NOAO Staff on team receiving the 2015 Breakthrough Prize in Fundamental Physics

(13 November 2014)

The prize, for the unexpected discovery that the expansion of the universe is accelerating, rather than slowing as had been long assumed, is a shared honor with Saul Perlmutter, Brian Schmidt, and Adam Riess leading a collaboration of 51 total prize recipients splitting $3 million. Significant work on this project was done at the CTIO Blanco 4-meter telescope by current NOAO staff members Chris Smith and Tom Matheson, and former NOAO employees Bob Schommer, Nick Suntzeff, Mark Phillips, and Alejandro Clochiatti along with various other current and former AURA employees.

See the Breakthrough Prize Announcement

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El grupo del Staff de NOAO recibe el Premio en Física Fundamental “Breakthrough” 2015

El Premio, por el inesperado descubrimiento de que la expansión del universo se está acelerando, en vez de desacelerando como había sido asumido por largo tiempo, es un honor compartido con Saul Perlmutter, Brian Schmidt y Adam Riess quienes lideraron una colaboración total de 51 receptores del premio, distribuyéndose los tres millones de dólares del galardón.  Un significativo trabajo en este proyecto fue hecho en el telescopio Blanco 4-m de CTIO por los actuales miembros del staff de NOAO Chris Smith y Tom Matheson y los ex-empleados de NOAO Bob Schommer, Nick Suntzeff, Mark Phillips y Alejandro Clocchiatti, en conjunto con otros tantos empleados activos y antiguos de AURA.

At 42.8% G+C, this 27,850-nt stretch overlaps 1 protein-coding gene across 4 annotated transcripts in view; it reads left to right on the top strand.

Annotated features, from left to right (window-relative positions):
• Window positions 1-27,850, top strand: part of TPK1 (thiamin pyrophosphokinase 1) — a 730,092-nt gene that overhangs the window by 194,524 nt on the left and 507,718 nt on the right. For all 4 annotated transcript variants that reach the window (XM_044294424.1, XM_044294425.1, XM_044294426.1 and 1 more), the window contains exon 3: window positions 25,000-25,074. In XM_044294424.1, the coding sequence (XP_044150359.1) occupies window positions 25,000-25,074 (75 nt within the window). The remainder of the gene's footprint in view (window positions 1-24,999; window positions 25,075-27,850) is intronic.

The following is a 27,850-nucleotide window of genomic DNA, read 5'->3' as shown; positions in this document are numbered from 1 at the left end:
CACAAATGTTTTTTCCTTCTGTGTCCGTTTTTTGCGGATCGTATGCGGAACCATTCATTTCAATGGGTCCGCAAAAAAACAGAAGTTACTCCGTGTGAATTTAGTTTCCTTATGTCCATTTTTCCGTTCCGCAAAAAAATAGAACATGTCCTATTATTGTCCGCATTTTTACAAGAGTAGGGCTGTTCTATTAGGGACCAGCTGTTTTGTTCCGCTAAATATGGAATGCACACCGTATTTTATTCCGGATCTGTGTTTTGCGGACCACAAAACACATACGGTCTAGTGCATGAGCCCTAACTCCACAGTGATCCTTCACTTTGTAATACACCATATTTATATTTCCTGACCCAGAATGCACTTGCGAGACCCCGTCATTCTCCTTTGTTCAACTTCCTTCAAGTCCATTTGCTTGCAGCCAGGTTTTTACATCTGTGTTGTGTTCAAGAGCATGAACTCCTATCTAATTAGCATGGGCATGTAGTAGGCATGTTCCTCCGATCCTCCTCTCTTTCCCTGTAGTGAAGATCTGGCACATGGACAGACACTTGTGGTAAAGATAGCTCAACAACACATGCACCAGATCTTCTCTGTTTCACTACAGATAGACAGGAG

Vea el anuncio del Premio Breakthrough

 

The Cerro Tololo Inter-American Observatory (CTIO) is a complex of astronomical telescopes and instruments located at 30.169 S, 70.804 W, approximately 80 km to the East of La Serena, Chile, at an altitude of 2200 meters.  CTIO headquarters are located in La Serena, Chile, about 300 miles north of Santiago.

The CTIO complex is part of the U.S. National Optical Astronomy Observatory (NOAO), along with the Kitt Peak National Observatory (KPNO) in Tucson, Arizona.  NOAO is operated by the Association of Universities for Research in Astronomy (AURA) under cooperative agreement with the National Science Foundation (NSF).  CTIO, as part of the AURA Observatory in Chile, operates in Chile under Chilean law, through an Agreement with the University of Chile and with the auspices of the Ministry of Foreign Affairs of Chile.

The principal telescopes on site are the 4-m Victor M. Blanco Telescope and the 4.1-m Southern Astrophysical Research (SOAR) telescope.  One of the two 8-m telescopes comprising the Gemini Observatory is co-located with CTIO on AURA property in Chile, together with more than 10 other telescopes and astronomical projects.